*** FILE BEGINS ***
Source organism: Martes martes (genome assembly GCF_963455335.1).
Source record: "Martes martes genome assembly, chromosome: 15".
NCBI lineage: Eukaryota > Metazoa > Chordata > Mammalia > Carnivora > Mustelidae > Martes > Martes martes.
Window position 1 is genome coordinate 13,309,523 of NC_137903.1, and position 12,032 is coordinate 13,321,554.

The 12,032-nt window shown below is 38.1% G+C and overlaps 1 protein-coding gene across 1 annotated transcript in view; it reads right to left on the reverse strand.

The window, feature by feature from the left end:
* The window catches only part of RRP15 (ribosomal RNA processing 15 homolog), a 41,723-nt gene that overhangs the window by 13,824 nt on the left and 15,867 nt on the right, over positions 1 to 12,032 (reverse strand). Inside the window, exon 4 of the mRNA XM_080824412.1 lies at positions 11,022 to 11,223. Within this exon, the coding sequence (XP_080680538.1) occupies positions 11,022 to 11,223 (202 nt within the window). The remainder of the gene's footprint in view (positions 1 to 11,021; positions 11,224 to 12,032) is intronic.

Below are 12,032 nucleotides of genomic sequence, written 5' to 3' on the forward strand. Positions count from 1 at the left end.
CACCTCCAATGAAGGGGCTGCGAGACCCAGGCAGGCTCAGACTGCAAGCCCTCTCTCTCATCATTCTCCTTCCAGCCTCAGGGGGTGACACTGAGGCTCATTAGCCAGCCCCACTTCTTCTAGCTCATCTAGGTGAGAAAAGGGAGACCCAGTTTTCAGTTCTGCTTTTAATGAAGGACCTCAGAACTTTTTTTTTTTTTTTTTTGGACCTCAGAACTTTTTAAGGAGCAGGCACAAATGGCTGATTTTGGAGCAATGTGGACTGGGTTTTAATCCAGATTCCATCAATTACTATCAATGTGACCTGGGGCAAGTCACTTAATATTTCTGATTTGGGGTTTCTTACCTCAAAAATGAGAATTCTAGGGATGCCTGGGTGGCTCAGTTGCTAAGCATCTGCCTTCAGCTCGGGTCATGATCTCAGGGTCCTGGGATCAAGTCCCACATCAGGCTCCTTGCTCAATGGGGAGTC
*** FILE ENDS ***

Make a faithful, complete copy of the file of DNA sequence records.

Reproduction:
Source organism: Martes martes (genome assembly GCF_963455335.1).
Source record: "Martes martes genome assembly, chromosome: 15".
NCBI lineage: Eukaryota > Metazoa > Chordata > Mammalia > Carnivora > Mustelidae > Martes > Martes martes.
Window position 1 is genome coordinate 13,309,523 of NC_137903.1, and position 12,032 is coordinate 13,321,554.

The 12,032-nt window shown below is 38.1% G+C and overlaps 1 protein-coding gene across 1 annotated transcript in view; it reads right to left on the reverse strand.

The window, feature by feature from the left end:
* The window catches only part of RRP15 (ribosomal RNA processing 15 homolog), a 41,723-nt gene that overhangs the window by 13,824 nt on the left and 15,867 nt on the right, over positions 1 to 12,032 (reverse strand). Inside the window, exon 4 of the mRNA XM_080824412.1 lies at positions 11,022 to 11,223. Within this exon, the coding sequence (XP_080680538.1) occupies positions 11,022 to 11,223 (202 nt within the window). The remainder of the gene's footprint in view (positions 1 to 11,021; positions 11,224 to 12,032) is intronic.

Below are 12,032 nucleotides of genomic sequence, written 5' to 3' on the forward strand. Positions count from 1 at the left end.
CACCTCCAATGAAGGGGCTGCGAGACCCAGGCAGGCTCAGACTGCAAGCCCTCTCTCTCATCATTCTCCTTCCAGCCTCAGGGGGTGACACTGAGGCTCATTAGCCAGCCCCACTTCTTCTAGCTCATCTAGGTGAGAAAAGGGAGACCCAGTTTTCAGTTCTGCTTTTAATGAAGGACCTCAGAACTTTTTTTTTTTTTTTTTTGGACCTCAGAACTTTTTAAGGAGCAGGCACAAATGGCTGATTTTGGAGCAATGTGGACTGGGTTTTAATCCAGATTCCATCAATTACTATCAATGTGACCTGGGGCAAGTCACTTAATATTTCTGATTTGGGGTTTCTTACCTCAAAAATGAGAATTCTAGGGATGCCTGGGTGGCTCAGTTGCTAAGCATCTGCCTTCAGCTCGGGTCATGATCTCAGGGTCCTGGGATCAAGTCCCACATCAGGCTCCTTGCTCAATGGGGAGTC